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posted on 13.05.2021, 05:11 by Haihui Jiang, Kefu Yu, Yong Cui, Xiaohui Ren, Mingxiao Li, Guobin Zhang, Chuanwei Yang, Xuzhe Zhao, Qinghui Zhu, Song Lin
Background

Glioblastoma (GBM) is the most aggressive intracranial tumor which can be divided into two subtypes based on status of isocitrate dehydrogenase (IDH). A small fraction of patients after receiving standard treatment can be long-term survivors (LTS). This study was designed to disclose the predictors and clinical implications associated with LTS in IDH wildtype and mutant GBM.

Methods

Patients who survived beyond five years after diagnosis of GBM were defined as LTS, while those with a survival less than one year were defined as short-term survivors (STS). A total of 211 patients with diagnosis of GBM in Beijing Tiantan Hospital from January 2007 to January 2015 were enrolled, including 44 (20.9%) LTS and 167 (79.1%) STS. The clinical, radiological and molecular features between groups were systematically compared.

Results

Compared with STS, LTS were a subgroup of patients with a younger age at diagnosis (P=0.006), a higher KPS score (P=0.011), higher rates of cystic change (P=0.037), O6-methylguanine-DNA methyltransferase (MGMT) promoter methylation (P=0.007), and IDH mutation (P=0.049), and more likely to have undergone gross total resection (P<0.001). Survival analysis demonstrated that LTS with wildtype IDH conferred a longer progression-free survival (66.0 vs. 27.0 months, P=0.04), but a shorter post-progression survival (46.5 months vs. not reached, P=0.0001) than those of LTS with mutant IDH. LTS with mutant IDH showed a trend towards increased survival after receiving re-operation (P=0.155) and reirradiation (P=0.127), while this clinical benefit disappeared in the subset of LTS with wildtype IDH (P>0.05).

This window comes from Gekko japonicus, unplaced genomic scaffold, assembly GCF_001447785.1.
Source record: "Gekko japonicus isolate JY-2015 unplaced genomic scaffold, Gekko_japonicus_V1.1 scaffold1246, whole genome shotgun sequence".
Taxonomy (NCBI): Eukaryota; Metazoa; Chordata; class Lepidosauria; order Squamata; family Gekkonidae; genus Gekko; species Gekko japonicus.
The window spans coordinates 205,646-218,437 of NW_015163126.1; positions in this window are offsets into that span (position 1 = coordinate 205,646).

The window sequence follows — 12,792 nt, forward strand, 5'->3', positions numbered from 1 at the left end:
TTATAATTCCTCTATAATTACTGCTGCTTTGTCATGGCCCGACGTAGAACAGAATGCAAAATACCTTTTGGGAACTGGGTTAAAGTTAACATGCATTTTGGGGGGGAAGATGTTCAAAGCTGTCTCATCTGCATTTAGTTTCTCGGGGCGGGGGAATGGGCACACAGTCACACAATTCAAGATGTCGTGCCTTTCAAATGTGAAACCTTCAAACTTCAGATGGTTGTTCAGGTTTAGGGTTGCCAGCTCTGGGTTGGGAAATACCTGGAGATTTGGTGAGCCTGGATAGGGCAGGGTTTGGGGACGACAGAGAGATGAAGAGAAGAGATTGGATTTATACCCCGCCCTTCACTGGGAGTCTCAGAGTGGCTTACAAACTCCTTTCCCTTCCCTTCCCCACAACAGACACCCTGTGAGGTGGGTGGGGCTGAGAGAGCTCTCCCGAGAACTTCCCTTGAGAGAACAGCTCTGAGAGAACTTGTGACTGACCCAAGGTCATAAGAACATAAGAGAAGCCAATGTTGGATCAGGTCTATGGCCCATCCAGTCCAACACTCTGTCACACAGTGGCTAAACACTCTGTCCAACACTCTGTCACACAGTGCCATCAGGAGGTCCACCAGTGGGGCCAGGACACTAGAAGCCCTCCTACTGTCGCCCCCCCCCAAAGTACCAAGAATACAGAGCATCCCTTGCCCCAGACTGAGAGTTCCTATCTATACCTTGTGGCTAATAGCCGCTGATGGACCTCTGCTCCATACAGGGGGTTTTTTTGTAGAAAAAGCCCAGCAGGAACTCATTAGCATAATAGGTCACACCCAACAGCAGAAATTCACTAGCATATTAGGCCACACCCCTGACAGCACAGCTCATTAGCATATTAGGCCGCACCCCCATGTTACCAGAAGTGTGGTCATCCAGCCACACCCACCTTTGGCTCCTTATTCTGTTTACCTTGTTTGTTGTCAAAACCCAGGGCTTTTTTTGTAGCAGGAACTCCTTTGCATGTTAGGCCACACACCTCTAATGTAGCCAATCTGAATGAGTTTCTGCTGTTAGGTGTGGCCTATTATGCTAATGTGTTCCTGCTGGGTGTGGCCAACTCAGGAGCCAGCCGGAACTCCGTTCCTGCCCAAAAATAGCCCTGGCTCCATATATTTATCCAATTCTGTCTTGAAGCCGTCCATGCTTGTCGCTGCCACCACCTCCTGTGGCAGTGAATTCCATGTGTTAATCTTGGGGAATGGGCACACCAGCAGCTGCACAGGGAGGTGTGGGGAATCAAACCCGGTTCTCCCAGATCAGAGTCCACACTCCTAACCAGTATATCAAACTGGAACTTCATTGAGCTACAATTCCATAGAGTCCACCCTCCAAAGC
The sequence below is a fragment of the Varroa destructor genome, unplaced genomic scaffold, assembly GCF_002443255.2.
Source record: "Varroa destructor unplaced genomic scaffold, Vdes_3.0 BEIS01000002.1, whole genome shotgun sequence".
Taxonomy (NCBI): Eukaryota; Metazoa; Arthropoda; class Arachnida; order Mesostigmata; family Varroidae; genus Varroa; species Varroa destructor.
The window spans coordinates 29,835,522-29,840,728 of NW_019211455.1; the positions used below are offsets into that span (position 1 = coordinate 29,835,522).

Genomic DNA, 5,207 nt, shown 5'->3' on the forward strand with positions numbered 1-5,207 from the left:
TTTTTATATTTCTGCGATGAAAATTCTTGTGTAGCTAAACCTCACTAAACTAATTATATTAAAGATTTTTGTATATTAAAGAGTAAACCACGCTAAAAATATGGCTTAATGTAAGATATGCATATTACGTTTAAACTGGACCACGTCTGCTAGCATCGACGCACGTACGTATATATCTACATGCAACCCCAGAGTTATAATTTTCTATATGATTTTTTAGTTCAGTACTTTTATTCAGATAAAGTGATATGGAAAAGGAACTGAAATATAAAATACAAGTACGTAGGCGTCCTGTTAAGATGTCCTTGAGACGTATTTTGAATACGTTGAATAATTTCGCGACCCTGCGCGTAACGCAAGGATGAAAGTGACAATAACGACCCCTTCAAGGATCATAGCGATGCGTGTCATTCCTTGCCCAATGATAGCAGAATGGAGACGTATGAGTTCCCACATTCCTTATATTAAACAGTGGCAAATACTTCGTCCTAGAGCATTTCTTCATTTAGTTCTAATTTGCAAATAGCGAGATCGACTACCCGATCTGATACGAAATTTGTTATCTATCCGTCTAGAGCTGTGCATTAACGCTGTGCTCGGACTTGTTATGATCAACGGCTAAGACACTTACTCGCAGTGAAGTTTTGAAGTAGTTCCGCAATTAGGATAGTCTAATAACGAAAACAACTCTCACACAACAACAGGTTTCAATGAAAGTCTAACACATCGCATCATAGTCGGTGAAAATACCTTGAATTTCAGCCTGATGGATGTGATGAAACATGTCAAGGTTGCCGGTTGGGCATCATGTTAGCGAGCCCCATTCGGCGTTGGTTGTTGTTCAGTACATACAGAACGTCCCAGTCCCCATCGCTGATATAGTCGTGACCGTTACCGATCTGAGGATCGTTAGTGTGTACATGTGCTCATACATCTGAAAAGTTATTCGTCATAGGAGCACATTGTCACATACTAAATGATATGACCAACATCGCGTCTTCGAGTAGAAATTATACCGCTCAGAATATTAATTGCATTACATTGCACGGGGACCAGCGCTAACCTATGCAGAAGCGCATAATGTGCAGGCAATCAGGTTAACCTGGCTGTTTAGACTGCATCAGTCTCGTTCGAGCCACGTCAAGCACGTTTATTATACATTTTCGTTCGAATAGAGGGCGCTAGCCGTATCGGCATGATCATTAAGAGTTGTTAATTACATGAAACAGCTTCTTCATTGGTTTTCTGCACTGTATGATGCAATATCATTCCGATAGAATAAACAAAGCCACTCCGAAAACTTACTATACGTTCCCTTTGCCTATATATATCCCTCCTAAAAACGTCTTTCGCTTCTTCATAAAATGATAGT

Conclusion

The prognostic value and therapeutic implications associated with LTS in GBM population significantly differed on the basis of IDH status. Our findings provide a new approach for physicians to better understand the two subtypes of GBM, which may assist in making more tailored treatment decisions for patients.

History

References